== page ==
The rules of tennis specify that only approved tennis balls can be used in major tournaments. An approved ball must have a certain weight (about 57 grams), diameter (about 65 mm) and colour (white or yellow). It must also have a certain stiffness and it must bounce to the right height (between 53 and 58 inches) when dropped from a height of 100 inches onto a rigid surface such as a concrete slab. In addition, it must have an approved value of the return deformation. This last quantity appears to have no obvious or direct relevance to the performance of a tennis ball, but it has been written into the rules of tennis since the 1960s. To see why, it is necessary to delve into the history of tennis balls.
I have a rule book of 1955 from when I first became seriously interested in tennis, and there is no mention of the return deformation. There is mention of the deformation, now called the forward deformation, since that determines the stiffness of the ball. Players use a similar test when they squeeze a ball to feel how stiff or soft it is. The official test in 1955 was to squeeze the ball with a force of 18 lb, in which case an approved ball had to squash by more than 0.265 inch (6.73 mm) and less than 0.290 inch (7.37 mm) across any diameter. Modern balls are allowed to be slightly stiffer since the limits are now 5.6 mm to 7.4 mm, at least for the most common type of ball, known as a Type 2 ball. The ITF also approves an even stiffer ball, known as a Type 1 ball, where the forward deformation limits are 5.0 to 6.0 mm. The Type 1 ball is popular on European clay courts.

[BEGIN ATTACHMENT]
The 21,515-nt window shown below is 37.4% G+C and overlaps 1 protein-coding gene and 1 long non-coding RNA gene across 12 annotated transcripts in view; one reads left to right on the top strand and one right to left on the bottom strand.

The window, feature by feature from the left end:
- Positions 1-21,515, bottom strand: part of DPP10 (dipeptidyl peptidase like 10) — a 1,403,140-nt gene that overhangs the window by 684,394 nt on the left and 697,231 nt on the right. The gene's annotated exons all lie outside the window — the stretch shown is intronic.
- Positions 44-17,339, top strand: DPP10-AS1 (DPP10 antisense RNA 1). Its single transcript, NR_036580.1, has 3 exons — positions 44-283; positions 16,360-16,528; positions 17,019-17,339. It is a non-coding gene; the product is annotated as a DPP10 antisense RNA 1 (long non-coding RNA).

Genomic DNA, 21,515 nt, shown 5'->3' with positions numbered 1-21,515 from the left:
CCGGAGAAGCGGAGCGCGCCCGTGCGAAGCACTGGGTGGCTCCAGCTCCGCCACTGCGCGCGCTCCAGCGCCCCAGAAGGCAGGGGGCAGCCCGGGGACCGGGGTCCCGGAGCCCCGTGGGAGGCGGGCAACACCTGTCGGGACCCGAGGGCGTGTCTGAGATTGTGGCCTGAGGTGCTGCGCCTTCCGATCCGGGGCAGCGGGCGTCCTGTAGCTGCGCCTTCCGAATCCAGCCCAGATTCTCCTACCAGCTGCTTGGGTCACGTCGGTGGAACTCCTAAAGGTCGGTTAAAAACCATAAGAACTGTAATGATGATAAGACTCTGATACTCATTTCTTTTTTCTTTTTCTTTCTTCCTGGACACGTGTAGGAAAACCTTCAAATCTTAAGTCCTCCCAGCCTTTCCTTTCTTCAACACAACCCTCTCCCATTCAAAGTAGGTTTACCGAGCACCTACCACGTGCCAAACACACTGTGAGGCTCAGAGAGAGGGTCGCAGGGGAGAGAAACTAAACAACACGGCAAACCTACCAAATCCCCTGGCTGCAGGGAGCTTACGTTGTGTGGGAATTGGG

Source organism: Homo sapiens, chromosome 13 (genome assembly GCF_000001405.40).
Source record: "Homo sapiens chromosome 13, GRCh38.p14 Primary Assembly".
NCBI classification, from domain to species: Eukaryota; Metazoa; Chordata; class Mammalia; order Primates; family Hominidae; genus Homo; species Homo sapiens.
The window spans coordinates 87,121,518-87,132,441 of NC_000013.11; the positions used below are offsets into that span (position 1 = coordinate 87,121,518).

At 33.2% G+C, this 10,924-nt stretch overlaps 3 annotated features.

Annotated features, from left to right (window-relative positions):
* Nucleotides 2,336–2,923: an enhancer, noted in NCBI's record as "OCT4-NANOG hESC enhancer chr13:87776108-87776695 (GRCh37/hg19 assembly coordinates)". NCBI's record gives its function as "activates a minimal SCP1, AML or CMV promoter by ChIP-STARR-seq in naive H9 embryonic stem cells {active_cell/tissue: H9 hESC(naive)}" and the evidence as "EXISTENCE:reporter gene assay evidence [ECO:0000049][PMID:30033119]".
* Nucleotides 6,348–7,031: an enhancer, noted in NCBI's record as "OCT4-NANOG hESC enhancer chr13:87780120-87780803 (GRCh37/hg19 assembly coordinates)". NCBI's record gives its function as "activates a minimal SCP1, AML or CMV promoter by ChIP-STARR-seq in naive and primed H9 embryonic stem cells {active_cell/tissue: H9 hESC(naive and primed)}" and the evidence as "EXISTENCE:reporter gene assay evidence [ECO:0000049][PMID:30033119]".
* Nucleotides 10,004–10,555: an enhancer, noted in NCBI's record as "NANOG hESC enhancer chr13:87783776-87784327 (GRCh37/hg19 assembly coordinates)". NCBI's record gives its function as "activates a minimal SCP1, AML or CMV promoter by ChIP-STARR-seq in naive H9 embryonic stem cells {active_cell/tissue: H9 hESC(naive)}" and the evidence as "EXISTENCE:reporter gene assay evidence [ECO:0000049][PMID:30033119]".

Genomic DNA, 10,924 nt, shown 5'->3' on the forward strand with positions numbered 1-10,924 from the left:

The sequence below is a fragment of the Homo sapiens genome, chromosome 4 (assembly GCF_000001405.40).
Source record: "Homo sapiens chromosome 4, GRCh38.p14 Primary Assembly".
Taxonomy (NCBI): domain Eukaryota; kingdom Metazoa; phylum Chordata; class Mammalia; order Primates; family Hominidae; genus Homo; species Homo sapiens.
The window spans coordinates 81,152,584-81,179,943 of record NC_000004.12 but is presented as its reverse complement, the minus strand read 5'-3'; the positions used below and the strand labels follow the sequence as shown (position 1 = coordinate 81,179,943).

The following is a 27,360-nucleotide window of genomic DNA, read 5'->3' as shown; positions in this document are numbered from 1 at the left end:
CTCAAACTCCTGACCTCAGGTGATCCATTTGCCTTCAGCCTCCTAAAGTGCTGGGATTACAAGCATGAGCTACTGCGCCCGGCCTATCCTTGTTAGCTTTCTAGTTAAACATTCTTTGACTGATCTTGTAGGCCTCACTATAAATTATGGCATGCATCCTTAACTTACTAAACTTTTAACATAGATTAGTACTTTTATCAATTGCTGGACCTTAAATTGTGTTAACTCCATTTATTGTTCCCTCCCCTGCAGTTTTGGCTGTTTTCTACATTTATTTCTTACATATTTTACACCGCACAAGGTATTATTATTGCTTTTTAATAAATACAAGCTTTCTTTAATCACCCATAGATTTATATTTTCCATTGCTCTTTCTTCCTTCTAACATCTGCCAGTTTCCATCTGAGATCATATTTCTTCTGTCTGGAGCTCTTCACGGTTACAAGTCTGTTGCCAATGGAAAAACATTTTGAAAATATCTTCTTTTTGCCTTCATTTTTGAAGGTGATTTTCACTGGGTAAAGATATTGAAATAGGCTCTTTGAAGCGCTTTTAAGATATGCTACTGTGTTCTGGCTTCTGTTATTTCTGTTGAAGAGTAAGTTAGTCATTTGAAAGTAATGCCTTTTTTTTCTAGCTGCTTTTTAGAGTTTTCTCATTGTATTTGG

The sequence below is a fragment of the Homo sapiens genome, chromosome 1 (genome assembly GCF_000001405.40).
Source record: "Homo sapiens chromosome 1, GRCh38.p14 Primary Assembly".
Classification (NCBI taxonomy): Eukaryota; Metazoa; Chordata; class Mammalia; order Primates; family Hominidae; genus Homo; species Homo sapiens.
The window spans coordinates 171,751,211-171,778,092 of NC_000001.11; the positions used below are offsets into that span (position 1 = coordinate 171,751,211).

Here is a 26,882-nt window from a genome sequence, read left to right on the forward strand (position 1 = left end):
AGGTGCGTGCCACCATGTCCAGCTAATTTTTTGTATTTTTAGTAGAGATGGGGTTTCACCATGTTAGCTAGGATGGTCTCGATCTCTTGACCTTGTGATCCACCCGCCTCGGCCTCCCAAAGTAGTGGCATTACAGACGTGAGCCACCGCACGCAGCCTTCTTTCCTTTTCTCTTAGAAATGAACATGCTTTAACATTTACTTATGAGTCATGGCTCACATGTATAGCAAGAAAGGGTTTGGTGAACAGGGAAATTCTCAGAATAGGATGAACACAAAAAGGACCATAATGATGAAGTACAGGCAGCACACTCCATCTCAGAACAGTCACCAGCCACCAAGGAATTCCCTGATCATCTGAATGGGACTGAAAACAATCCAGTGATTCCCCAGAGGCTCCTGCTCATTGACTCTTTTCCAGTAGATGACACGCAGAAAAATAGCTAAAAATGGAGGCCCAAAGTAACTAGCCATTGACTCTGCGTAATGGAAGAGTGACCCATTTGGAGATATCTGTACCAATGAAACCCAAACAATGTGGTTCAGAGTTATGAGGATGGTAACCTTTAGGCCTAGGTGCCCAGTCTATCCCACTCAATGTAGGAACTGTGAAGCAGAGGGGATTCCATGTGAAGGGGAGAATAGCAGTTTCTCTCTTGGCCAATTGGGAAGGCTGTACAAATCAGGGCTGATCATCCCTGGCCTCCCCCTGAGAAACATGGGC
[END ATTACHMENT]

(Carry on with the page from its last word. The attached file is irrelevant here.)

The return deformation is a quantity that measures whether the ball remains squashed after it has been squashed or how quickly it returns to its original shape (Fig. 1). A ball made from plasticene will not return to its original shape after it is squashed. A metal spring does return to its original shape after it has been compressed or stretched and it does so very rapidly. The behaviour of a tennis ball, like most other sports balls, is between that of a metal spring and a plasticene ball.
Figure 1 — Stiffness/deformation test.
A tennis ball remains slightly deformed after it is squashed, especially if it is squashed for a long period of time and if it is squashed by a large amount. It is hard to measure by eye, but if you stand on a ball and then take a close look, the ball will be slightly egg-shaped. The same effect occurs when a ball is struck with a racquet, but to a smaller extent since the ball remains squashed for only a very short time while it is on the strings. Nevertheless, the ball takes time to recover its shape and it doesn't completely recover by the time it bounces off the strings or off the court. That is part of the reason why a ball does not bounce to a height of 100 inches when dropped from a height of 100 inches. It bounces to a height of only 53 to 58 inches. The ball squashes by about 6 mm during the bounce, but if it expands by only 4 mm during the last half of the bounce then it won't bounce back up to the original drop height. The ball recovers its shape quickly after it bounces, but that is too late to allow the ball to bounce back to its original drop height. During the bounce, some of the original energy gained by the falling ball is lost in the ball as it squashes and then expands.